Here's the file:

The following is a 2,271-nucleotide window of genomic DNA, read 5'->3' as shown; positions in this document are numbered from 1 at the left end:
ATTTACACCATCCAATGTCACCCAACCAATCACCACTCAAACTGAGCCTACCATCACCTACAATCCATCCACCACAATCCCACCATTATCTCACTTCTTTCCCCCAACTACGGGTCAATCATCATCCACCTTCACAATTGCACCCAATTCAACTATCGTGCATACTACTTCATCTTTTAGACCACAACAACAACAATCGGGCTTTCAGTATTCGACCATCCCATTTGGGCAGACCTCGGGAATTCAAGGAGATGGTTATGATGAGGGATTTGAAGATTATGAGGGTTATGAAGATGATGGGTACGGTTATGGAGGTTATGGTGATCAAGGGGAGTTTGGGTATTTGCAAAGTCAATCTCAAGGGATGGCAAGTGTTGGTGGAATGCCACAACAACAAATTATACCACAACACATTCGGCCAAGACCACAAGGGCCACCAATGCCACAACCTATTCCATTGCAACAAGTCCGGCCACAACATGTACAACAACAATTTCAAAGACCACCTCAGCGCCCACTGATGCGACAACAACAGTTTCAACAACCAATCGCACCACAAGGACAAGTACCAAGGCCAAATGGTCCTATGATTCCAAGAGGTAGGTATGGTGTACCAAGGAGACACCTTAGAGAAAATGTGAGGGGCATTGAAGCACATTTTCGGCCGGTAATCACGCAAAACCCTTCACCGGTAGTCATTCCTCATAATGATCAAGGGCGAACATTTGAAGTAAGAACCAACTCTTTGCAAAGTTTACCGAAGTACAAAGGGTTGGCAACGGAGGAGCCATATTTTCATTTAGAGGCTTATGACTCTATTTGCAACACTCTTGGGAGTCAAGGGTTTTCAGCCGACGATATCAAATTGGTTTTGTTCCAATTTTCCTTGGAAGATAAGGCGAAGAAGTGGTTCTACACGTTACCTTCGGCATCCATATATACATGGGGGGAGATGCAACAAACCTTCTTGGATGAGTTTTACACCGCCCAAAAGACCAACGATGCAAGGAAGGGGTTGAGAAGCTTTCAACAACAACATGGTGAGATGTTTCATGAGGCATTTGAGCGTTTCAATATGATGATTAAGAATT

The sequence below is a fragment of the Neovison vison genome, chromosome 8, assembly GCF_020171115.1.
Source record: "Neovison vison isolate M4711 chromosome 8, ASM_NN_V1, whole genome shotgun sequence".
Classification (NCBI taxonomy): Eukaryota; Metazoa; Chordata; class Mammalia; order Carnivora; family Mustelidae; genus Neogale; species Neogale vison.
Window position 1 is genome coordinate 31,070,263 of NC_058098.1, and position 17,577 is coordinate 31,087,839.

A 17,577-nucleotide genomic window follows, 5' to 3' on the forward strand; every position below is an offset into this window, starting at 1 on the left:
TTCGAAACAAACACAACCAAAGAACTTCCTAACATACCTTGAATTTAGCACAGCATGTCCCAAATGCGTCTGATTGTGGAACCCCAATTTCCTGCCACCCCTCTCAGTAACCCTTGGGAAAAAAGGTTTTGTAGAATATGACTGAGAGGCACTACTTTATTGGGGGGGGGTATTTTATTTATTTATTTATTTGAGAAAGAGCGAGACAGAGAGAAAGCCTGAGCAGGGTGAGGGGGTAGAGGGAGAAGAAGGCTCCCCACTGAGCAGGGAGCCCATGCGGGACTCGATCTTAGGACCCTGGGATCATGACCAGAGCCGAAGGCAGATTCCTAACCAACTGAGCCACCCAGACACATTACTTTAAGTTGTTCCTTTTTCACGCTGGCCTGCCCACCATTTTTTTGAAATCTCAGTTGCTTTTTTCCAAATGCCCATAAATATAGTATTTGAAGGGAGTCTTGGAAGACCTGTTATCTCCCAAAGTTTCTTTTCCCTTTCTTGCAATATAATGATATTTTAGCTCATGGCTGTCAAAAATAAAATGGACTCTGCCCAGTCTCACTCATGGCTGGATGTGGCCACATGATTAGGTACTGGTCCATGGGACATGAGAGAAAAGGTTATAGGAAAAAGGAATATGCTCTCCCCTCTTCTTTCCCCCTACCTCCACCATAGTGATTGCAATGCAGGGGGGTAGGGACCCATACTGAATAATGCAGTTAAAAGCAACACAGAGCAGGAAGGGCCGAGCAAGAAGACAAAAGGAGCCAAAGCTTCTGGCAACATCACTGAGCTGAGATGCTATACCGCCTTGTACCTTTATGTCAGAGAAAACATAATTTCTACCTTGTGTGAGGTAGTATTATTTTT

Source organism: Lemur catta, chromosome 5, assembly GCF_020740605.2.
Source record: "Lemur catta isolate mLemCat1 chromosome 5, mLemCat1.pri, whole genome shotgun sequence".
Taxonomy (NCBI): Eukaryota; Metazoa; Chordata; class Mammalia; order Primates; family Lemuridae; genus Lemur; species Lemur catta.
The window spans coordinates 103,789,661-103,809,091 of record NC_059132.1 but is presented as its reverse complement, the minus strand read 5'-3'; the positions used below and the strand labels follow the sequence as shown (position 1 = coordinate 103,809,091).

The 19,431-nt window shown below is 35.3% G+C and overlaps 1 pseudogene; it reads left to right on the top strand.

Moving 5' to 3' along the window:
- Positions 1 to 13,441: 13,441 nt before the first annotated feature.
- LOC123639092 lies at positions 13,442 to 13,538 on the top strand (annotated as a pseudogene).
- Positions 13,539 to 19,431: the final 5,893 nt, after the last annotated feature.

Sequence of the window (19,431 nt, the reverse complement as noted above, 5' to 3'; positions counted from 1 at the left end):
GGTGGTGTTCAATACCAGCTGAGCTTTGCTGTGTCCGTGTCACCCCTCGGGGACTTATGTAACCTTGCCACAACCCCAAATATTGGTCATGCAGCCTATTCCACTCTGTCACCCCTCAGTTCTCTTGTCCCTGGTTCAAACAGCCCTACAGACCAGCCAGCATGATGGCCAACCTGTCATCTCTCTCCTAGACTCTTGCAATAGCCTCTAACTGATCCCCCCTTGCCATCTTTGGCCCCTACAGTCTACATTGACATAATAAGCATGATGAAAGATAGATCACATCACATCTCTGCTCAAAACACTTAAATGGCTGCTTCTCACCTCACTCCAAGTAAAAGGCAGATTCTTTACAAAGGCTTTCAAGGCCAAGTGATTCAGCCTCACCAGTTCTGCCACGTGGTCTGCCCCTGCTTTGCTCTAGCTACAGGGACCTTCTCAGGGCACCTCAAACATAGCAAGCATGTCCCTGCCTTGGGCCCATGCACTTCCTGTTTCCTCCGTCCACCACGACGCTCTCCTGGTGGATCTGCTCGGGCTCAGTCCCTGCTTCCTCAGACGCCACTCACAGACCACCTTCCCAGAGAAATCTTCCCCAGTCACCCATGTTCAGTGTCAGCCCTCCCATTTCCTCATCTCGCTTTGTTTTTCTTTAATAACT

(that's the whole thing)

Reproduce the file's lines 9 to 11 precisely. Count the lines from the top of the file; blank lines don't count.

Source organism: Lemur catta, chromosome 5, assembly GCF_020740605.2.
Source record: "Lemur catta isolate mLemCat1 chromosome 5, mLemCat1.pri, whole genome shotgun sequence".
Taxonomy (NCBI): Eukaryota; Metazoa; Chordata; class Mammalia; order Primates; family Lemuridae; genus Lemur; species Lemur catta.